Vitreoretinal diseases explained

Written by: Mr Andrej Kidess
Edited by: Aoife Maguire

Vitreoretinal diseases can have a significant impact on your vision and in severe cases, can even result in loss of vision. Esteemed consultant ophthalmic surgeon Mr Andrej Kidess explains everything you need to know about vitreoretinal diseases, including surgery options.


What does vitreoretinal mean?

Vitreoretinal is the term used in relation to the vitreous body and the retina. The vitreous body is a gel-like filling the back of the eye and the retina is lining at the back of the eye. The macula is at the centre of the retina.


What are vitreoretinal diseases?

Vitreoretinal diseases are conditions that affect the retina at the back of the eye and the vitreous fluid around it.


Primary risk factors for vitreoretinal diseases include ageing or diabetes. Examples of these vitreoretinal diseases are:


A disease in the macula can cause temporal or permanent loss of central vision.


What are the symptoms of a vitreoretinal disease?

There are multiple symptoms of a vitreoretinal disease. The main symptoms are as follows:


  • Floaters in the visual field, especially the sudden onset of spots
  • Flashes of light
  • Sudden vision loss
  • Dimming or distortion in the central vision, such as wavy lines
  • Severe eye pain


Can vitreoretinal diseases be treated non-surgically?

Vitreoretinal diseases can be severe and may cause vision loss. However, treatment can preserve vision and slow the progression of vision deterioration. Treatment depends on the type of the retinal condition and the severity of the disease. In some cases, medication may support visual function but in most cases a surgical procedure may be essential.


What is vitrectomy surgery?

Vitreoretinal surgery refers to a group of advanced and delicate eye procedures which take place deep inside the eye where the vitreous and retina are located.


The main procedure is called vitrectomy. It consists of the removal of jelly-like vitreous from the back of the eye. Vitrectomy is the main procedure for many vitreoretinal diseases including:


  • Macular hole: this is an age-related condition where the vitreous shrinks and pulls the centre of the retina, causing a hole in the macula (where most focus occurs) and affecting the central vision.
  • Epiretinal membrane (macular packer): this is a thin layer of tissue which causes a wrinkle in the centre area of the retina. If the tissue is over the macula, this can cause distorted vision.
  • Retinal detachment cases: vitrectomy can be used to treat retinal detachment cases where a separation of the retina from the back of the eye occurs and causes a curtain-like closing in the peripheral vision.
  • Diabetic retinopathy: vitrectomy can be used to treat complications related to diabetic retinopathy, especially a bleed at the back of the eye from damaged blood vessels in the retina. These damaged blood vessels are caused by diabetes.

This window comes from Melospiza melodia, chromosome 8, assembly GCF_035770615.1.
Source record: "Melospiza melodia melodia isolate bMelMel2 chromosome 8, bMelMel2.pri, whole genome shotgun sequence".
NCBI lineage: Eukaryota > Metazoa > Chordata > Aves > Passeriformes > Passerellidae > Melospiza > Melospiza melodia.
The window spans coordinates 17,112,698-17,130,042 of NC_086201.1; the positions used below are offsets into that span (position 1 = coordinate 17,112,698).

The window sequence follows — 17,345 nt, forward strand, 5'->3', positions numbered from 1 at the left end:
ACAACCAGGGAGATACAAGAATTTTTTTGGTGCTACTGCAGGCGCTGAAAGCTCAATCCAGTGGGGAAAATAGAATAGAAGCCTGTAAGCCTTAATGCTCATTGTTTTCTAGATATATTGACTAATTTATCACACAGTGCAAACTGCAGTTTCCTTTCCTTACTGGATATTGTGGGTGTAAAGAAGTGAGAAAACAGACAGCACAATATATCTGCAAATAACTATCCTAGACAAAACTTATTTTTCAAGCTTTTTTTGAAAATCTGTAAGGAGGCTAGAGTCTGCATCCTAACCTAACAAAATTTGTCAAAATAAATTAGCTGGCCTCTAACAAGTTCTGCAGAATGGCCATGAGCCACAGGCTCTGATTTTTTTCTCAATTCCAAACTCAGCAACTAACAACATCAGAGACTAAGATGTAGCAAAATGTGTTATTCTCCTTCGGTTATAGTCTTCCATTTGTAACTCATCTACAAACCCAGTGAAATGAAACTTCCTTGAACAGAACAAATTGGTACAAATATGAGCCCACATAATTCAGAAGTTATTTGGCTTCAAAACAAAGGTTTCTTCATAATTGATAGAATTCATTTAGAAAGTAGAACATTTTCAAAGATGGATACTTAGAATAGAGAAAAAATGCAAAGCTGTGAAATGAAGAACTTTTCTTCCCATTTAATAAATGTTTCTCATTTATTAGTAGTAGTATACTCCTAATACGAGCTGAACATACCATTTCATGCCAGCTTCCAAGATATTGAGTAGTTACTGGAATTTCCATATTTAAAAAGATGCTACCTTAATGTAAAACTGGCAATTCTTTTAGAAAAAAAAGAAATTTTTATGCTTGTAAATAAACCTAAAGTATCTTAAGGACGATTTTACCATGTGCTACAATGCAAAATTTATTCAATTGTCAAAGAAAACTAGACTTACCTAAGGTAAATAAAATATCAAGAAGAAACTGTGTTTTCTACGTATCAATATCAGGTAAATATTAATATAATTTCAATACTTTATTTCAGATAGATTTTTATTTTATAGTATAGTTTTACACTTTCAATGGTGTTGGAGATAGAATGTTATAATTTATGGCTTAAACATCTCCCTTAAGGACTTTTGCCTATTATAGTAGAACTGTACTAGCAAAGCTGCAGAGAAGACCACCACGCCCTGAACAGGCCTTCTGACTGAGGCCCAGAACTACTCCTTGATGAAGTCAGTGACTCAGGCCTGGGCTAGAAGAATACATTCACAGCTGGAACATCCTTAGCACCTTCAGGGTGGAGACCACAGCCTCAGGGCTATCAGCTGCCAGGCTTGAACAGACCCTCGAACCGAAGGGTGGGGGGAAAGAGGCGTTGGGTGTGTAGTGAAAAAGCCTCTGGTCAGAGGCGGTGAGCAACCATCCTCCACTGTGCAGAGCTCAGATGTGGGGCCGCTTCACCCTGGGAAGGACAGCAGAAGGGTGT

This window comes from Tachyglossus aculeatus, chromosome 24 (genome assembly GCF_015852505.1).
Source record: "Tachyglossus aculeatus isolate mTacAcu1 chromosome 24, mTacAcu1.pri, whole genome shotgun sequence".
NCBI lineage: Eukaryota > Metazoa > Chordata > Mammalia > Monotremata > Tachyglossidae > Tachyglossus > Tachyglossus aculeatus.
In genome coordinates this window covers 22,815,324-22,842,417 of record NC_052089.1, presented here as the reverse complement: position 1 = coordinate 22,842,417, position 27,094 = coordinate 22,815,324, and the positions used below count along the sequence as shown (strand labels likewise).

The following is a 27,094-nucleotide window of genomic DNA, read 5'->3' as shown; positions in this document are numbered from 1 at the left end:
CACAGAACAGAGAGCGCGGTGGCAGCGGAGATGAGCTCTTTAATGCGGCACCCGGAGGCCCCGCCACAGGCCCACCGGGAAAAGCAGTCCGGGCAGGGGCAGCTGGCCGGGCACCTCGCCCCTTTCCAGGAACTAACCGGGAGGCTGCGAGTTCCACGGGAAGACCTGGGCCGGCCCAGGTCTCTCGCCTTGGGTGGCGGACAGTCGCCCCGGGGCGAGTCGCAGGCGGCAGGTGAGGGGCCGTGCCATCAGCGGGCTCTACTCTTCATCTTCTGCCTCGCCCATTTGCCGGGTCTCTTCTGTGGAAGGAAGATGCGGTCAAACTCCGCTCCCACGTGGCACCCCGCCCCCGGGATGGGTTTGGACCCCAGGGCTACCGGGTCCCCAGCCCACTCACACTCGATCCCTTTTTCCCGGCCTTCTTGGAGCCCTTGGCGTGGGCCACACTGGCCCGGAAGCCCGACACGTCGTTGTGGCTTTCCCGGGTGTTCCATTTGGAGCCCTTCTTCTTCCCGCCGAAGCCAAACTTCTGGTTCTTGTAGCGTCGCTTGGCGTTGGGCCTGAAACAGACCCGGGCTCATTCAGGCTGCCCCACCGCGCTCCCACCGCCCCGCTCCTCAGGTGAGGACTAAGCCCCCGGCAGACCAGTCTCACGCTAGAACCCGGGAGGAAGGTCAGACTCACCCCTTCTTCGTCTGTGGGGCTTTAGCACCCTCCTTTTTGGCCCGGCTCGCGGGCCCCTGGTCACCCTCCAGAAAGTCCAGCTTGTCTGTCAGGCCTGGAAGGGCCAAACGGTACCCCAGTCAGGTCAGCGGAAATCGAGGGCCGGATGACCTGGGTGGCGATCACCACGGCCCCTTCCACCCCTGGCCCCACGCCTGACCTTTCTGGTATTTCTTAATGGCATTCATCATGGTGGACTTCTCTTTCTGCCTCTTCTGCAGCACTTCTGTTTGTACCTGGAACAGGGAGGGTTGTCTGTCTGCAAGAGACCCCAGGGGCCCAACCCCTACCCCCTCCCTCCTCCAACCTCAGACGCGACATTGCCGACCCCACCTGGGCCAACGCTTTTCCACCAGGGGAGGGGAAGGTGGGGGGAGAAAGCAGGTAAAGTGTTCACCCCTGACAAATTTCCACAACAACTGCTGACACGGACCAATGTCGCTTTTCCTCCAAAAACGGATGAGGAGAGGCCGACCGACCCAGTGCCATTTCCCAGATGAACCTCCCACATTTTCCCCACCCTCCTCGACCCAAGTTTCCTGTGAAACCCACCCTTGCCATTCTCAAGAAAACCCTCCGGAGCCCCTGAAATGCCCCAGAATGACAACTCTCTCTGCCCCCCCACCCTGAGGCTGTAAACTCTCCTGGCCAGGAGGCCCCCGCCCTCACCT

Is vitreoretinal surgery painful?

The surgery itself is not painful because it is performed under anaesthesia with injection around the eye.


Patients usually experience mild eye pain after surgery, however some patients need to take painkillers within 5 hours after surgery.


What can you expect after undergoing vitreoretinal surgery?

The purpose of vitreoretinal surgery is to preserve, restore and improve vision. Fortunately, vitreoretinal surgeries have high success rates and patients should experience improved vision within 6 weeks. For the majority of patients, vision is restored if not improved, which is a positive outcome after such big and delicate procedures.




If you are concerned about vitreoretinal diseases and would like to book a consultation with Mr Kidess, do not hesitate to do so by visiting his Top Doctors profile today.   

By Mr Andrej Kidess

Mr Andrej Kidess is a Consultant Ophthalmic Surgeon at The Priory Hospital in Birmingham and the Queen Elizabeth Hospital Birmingham. He has a special interest in macular procedures such macular hole, epiretinal membrane and diabetic eye surgeries but also complex cataract surgeries.

Mr Kidess is a dedicated Retinal Specialist who is highly trained in medical retina, surgical retina, cataracts and uveitis. With his dedication, skill and expertise in these areas, he has made a major impact within the ophthalmology department of University Hospitals Birmingham, ensuring their continued success by tackling key medical and surgical retina capacity issues.

He is the Lead of Vitreoretinal service at UHB and the Lead of the supra regional Von Hipple Lindau (VHL) service, as well as Clinical Laser Protection Supervisor for the department.

Mr Kidess’ wealth of skill and experience as a comprehensive ophthalmologist is derived from extensive education and training. He completed two fellowships in medical retina at the Queen Elizbeth Hospital and another two fellowships in vitreoretinal surgery at Western Eye Hospital in London. He dedicates his career to his patients but he also commits to medical research and has published a number of articles in peer-reviewed ophthalmology journals as well as book chapters. He regularly speaks at key national and international meetings.

Mr Kidess is a member of European Board of Ophthalmology, Euretina, ESCRS (European and UK Societies of Cataract and Refractive Surgeons) and the American Academy of Ophthalmology.

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